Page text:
The holidays are hard for survivors of trauma. I know that’s not a shocking statement. Our circumstances are usually less than stellar. Either we spend it without the majority of our family or we spend it with them but wish we hadn’t. Our external situation can create so much angst. In the past several years, I have come to terms with my holiday situation. I have come to enjoy my small holiday gatherings, usually involving one or two friends and my children. I really do like it. It is so much less complicated. And there is room for the creation of my own traditions. All the fretting I did about my kids getting the bad end of the family deal has been for naught. My kids don’t know what they are missing. And believe me, that’s a good thing. That family sucks. But there’s another side to the holidays for survivors. It is the unpredictable inner world. You never know when it will rear its head. For me, I was introduced to a new part on Thanksgiving Day. He seemed like a pretty amiable part in the scheme of things. I was okay with this part. I was working through the memories and emotions without too much fanfare or resistance. It’s never pleasant, but I was doing okay with it. But two days before Christmas, it all took a turn for the worst. The expression from this part made a massive shift. It got nasty. I came to understand this part was repeating my father’s words, but I didn’t know that at first. I was inundated with the horrific... read more

It’s Not Fair

5 Reasons Recovery is Not Fair & 3 Things You Can Do About It During the past ten years, I have been on a recovery journey full of miracles and pain which surpassed my greatest imagination.  And over the past three years, I have worked with many survivors of trauma who are taking their own trek to find a better way of living.  I have learned many lessons about life from my own journey and the journeys of others.  But there is one life lesson that rises to the top. It’s not fair! That may sound like the ranting of a two-year-old, but it’s also true.  There is nothing particularly fair about this life.  And when it comes to a childhood of trauma, it is the most unfair.  What do I mean?  I thought you would never ask.  I’ve been creating a list just to prove my point. We have to treat our inner parts like nobody ever treated us. You may have heard of the term “re-parenting” during your recovery journey.  It may have even triggered you.  How dare anyone suggest that you have to do the job your parents never did.  It isn’t fair that we have to be compassionate, accepting and loving to our inner parts when we never experienced it.  How are we supposed to do that?  How do we express love we never had?  Where do we start? There was nobody to save us in childhood and there is nobody to save us now. Despite our deep longing for a savior, human beings are not capable of saving another.  They may be able to do... read more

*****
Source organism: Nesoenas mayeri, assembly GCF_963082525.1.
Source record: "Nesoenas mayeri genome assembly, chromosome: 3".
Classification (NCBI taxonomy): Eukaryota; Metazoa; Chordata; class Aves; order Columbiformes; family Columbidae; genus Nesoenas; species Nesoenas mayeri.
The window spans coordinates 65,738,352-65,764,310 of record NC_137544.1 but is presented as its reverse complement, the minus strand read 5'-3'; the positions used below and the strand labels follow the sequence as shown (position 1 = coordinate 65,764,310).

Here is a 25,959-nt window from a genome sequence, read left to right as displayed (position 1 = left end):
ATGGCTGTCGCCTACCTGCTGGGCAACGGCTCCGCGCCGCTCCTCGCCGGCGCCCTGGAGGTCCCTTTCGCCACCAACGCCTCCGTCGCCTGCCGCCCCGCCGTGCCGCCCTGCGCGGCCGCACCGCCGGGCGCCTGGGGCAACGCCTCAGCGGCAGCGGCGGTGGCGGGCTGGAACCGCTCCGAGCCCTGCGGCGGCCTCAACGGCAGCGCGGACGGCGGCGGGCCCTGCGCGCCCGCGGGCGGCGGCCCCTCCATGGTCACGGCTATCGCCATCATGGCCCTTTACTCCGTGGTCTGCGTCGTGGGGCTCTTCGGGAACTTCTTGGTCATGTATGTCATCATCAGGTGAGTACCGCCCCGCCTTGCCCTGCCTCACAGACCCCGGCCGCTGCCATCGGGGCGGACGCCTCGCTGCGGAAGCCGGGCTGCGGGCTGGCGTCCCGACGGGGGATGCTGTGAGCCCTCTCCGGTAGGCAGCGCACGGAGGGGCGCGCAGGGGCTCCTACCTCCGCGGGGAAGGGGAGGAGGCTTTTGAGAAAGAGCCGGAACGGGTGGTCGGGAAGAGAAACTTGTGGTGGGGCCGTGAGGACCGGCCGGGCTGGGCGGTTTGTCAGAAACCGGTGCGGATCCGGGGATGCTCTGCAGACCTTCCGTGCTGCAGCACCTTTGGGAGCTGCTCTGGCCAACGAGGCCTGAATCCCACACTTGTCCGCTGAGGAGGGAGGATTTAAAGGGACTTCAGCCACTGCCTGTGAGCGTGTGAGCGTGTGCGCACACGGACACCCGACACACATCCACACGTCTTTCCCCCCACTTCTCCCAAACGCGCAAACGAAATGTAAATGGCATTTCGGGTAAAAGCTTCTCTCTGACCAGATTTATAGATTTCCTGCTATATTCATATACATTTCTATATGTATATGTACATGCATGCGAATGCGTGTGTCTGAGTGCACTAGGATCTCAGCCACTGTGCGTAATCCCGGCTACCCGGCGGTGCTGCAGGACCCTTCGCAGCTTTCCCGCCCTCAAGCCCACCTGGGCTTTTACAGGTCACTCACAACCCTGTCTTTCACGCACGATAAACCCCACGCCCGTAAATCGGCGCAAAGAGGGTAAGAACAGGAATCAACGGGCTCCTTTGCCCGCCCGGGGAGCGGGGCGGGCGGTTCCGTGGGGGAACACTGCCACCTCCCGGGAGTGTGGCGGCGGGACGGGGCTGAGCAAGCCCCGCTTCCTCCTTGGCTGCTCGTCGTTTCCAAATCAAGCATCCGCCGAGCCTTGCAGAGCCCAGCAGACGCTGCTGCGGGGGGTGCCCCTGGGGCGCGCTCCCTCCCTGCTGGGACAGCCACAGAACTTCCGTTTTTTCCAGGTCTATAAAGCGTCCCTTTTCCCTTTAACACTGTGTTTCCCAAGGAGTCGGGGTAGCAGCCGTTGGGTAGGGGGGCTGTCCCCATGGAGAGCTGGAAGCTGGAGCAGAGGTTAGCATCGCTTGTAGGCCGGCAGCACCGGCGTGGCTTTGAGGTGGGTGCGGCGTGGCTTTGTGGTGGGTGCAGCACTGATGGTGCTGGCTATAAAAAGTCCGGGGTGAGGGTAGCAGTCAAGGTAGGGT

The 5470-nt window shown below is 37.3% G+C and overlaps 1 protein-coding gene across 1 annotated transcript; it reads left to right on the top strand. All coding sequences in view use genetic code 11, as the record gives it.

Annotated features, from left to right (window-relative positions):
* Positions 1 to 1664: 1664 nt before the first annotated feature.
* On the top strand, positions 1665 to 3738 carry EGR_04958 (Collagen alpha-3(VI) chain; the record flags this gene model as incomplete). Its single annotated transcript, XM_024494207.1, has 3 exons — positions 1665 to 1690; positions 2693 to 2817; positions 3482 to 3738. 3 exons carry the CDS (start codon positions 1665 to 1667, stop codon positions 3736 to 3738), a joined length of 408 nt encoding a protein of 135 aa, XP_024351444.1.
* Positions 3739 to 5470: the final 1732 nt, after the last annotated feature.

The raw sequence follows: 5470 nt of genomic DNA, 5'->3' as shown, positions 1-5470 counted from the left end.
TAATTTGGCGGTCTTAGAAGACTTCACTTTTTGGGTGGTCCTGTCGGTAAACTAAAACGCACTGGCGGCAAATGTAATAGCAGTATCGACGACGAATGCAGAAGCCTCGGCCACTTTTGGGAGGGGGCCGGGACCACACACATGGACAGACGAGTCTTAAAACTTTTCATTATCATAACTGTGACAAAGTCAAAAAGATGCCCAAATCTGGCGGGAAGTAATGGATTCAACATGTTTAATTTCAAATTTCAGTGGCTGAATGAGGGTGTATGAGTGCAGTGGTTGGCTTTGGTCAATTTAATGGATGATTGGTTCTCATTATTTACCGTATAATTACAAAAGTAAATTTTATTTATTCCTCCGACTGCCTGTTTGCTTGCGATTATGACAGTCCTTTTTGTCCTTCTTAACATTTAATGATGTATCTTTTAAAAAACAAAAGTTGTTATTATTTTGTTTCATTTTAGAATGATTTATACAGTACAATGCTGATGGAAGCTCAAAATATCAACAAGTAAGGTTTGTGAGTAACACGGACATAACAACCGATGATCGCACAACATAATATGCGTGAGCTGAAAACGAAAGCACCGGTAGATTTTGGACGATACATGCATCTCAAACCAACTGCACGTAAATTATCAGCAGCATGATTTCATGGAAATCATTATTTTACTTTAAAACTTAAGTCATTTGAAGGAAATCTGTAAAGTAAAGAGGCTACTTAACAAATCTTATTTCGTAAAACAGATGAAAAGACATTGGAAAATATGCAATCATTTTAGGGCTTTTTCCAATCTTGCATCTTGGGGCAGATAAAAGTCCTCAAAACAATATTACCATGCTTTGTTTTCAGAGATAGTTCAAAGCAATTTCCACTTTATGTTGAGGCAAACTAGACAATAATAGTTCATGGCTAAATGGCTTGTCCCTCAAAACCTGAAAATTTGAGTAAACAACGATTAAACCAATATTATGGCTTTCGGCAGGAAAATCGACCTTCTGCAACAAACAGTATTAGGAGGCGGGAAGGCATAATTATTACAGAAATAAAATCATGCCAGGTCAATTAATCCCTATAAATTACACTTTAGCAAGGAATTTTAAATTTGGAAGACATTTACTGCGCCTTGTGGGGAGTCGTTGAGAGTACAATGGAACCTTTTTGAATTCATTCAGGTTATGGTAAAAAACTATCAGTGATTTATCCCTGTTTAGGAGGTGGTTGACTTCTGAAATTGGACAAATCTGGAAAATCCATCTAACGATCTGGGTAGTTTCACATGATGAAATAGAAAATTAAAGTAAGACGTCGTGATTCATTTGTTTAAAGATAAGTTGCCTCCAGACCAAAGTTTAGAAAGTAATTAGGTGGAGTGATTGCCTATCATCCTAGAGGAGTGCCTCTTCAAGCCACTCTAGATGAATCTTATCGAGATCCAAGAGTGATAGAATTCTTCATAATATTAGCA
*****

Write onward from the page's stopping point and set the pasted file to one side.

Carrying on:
Recovery is Complicated

Recovery is complicated. I know I am not saying anything new. You already get this. You would not read my blog if you had not determined this for yourself. But I feel the need to say it today. Today is a tough day because I have to face my “humanness”. I have to face my shame. I am not talking about the unwarranted shame. That shame is different. I am good at talking with my inner parts about that. I can have the inner conversation about how the abusers handed us their shame. I can talk about handing it back to them. We can let that go now. This shame is harder. This shame is justified to a point. This shame is coming from my parts who have done bad things to good people in an attempt to stay safe. It might not have been blatant. It might have been very passive. But that doesn’t make it better. My inner parts have learned some interpersonal skills that are disturbing at best. They learned them because of a horrible past. They learned them from people who were supposed to care but never did. And it is important to understand that. But they used these skills at the wrong times with the wrong people. They used these skills in adulthood after safety had been established. And while my job is to understand and accept my inner parts as much as possible, I have moments where I have to cringe. I have to ask my inner parts the question, “Really guys?” “Maybe that was overkill. Maybe we could have found another way.... read more

Getting Ahead

In the past year, life has been a little less predictable than I prefer.  I can sense my controller screaming under the surface of my daily life.  She is very unhappy about the direction I have taken my life.  From her perspective, she considers it to be a decline in circumstances.  I have gone from a well-paying corporate job with a 401K and quality health insurance to self-employment, no savings and intermittent health insurance.  I am living day by day, week by week, month by month.  And my controller hates it. She lectures me every day about where the income will be to cover the next bills or the next emergency.  She reminds me of how mean the universe has always been to me.  She tells me I am crazy to trust my intuition when I have no proof it will work.  She considers my higher self to be another untrustworthy partner.  She believes I am being tricked and manipulated once again.  She is furious with my naiveté and inability to ensure safety at all costs. Several years ago, when this conversation first started, I had no proof this plan would work.  The conversation was much different then.  All I could say was, “Let’s try it.  We can always choose to stop before it is too late.”  My controller thought that was stupid, but was willing to let me “waste away” my savings in the pursuit of stupidity.  But as the money diminished with very little proof of sustainability, she became more and more furious.  She considered it irresponsible and childish to “chase dreams” like this.  I was an... read more

Stepping Up:

3 Steps to Overcoming the Awareness Challenge

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blog and get my FREE eBOOK. 

Begin taking steps today!